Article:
7:45 - 10:30 pm
My precious friend Erica comes by and together we have a delightful time with Dad.  If you could hear her laugh, you would have a very clear sense as to why delightful is the only word to describe it.  Dad is feeling much stronger, his voice is functional.  She helps to navigate Dad's themes that emerge despite his aphasia (word finding difficulty) and underlying dementia-like process, two complicating factors that make relating with him quite tricky.  And, here we discover Erica has a precise skill: capturing pieces of who Dad is by what he isn't exactly saying.  What FUN!  Like, he's eating pudding and he says "these guys did a great job."  I'm thinking who (the guys), what (the job)...well maybe the pudding makers.  Now what should I say about the pudding makers, yes to honor their efforts but more, to help Dad know I'm with him?  And, while I'm going through this laborious process, Erica has breezed through the thought process: "let's see...Phil is an engineer, so must be...the SPOON!  She says, hey the spoon?  And since Dad (intermittently) understands what is said to him, before I've finished with the "what" of it all, is happily giggling with Erica about her score of a guess.  I can't tell you how special it is to share the beauty, and the struggle, of my Dad with Erica tonight.

SOOO...Tomorrow is another work-Dad mix.  I hope this lasts forever.

xoxox and thanks for being here,

P.S. Thought of the word that best describes for me what it's like to place your dad in hospice:  DAUNTING.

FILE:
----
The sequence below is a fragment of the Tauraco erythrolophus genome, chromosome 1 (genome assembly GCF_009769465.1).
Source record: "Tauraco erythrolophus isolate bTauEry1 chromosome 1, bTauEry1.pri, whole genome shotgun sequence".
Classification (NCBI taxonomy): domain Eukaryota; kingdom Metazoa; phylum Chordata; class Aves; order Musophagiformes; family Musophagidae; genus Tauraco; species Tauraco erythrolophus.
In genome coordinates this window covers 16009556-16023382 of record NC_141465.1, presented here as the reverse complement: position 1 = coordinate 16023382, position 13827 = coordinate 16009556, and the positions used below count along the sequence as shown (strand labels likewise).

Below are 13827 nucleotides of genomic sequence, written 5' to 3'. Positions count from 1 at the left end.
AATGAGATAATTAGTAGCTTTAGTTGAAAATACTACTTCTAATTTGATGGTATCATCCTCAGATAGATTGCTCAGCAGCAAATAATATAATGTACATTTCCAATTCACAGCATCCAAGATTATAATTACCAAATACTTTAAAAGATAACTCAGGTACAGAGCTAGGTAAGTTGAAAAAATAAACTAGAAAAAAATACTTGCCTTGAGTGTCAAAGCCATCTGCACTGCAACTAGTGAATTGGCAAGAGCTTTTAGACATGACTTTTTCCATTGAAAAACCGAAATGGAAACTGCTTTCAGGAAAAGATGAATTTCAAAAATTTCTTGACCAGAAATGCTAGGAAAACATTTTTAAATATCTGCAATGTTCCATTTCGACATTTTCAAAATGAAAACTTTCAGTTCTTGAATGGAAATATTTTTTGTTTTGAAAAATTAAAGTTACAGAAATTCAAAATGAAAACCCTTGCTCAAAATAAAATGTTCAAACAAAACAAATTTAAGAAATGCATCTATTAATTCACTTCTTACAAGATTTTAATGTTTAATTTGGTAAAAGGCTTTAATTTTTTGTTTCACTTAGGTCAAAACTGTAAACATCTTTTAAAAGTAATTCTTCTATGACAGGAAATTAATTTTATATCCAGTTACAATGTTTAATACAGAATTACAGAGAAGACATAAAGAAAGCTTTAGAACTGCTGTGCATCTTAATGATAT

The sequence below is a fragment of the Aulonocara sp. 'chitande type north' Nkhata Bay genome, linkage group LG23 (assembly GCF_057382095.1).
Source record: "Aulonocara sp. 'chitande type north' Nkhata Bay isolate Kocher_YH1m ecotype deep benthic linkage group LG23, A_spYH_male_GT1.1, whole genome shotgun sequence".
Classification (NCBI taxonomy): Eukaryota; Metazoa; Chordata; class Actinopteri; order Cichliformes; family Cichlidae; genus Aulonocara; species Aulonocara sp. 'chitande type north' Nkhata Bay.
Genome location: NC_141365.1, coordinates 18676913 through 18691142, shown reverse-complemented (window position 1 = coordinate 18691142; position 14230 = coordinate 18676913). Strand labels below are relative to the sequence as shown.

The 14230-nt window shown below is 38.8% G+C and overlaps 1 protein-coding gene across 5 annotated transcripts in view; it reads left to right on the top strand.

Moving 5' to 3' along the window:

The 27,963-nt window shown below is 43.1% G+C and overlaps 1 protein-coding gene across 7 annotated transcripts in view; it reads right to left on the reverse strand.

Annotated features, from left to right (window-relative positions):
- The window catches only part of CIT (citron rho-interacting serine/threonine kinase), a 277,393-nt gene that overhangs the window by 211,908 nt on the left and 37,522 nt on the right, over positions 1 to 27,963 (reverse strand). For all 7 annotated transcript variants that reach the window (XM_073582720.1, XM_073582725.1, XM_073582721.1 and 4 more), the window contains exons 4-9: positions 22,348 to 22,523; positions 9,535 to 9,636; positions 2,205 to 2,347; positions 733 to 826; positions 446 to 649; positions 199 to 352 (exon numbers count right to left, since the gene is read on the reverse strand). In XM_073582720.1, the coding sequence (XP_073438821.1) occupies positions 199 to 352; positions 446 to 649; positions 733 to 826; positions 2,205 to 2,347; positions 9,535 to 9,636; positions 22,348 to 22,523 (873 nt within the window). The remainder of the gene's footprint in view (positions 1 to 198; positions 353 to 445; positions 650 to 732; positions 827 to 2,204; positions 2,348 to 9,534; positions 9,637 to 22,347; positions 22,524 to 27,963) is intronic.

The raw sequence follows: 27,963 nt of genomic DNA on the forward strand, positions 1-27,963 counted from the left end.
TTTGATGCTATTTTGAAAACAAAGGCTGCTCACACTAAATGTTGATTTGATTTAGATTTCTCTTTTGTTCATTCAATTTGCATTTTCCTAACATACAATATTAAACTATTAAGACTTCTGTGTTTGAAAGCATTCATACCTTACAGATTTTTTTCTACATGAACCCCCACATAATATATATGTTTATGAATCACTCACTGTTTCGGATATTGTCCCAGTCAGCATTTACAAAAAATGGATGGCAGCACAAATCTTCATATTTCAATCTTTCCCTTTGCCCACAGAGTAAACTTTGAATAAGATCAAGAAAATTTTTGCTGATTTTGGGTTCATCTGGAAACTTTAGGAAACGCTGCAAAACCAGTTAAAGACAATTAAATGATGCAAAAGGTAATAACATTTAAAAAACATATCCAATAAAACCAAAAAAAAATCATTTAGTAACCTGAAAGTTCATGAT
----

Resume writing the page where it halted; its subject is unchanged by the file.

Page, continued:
P.P.S.  Feel free, my dearest friends and family, to give me your thoughts on that phrase that just slipped out a moment ago: "I hope this lasts forever."


  1. Karen, how special it is to read about your journey and all you are learning, both about medical protocols and about yourself. You have such an amazing ministry ahead of you with people you have not even yet met who will be strengthened by what you have learned on this path.

    I'm so glad you had the blessing of today with Uncle Phil. I completely understand how you could hope this lasts forever. When it changes, there may be a new normal for you -- a daily life that goes on with a piece of you missing. But now your dad is here, like he's always been, and your family is still whole... complete. And though the circumstances may be different from the past, you can still see your dad and feel him and talk to him like always before. I can see how you would hope it lasts forever.

    I miss seeing you. Please know that you all are in our thoughts and prayers...

  2. Hello cousin Laura! How wonderful to hear from you. Yes, seems very strange to wish for permanency at this level of Dad's journey. I can imagine how family can begin to contemplate that death is better for their loved one than deep impairment. But somehow I don't think we are there yet. Thank you for understanding this place.

    I hope you, James and the kids are doing well. Would be great to visit together! If not before Dad's passing, then most hopefully at his services. Much love!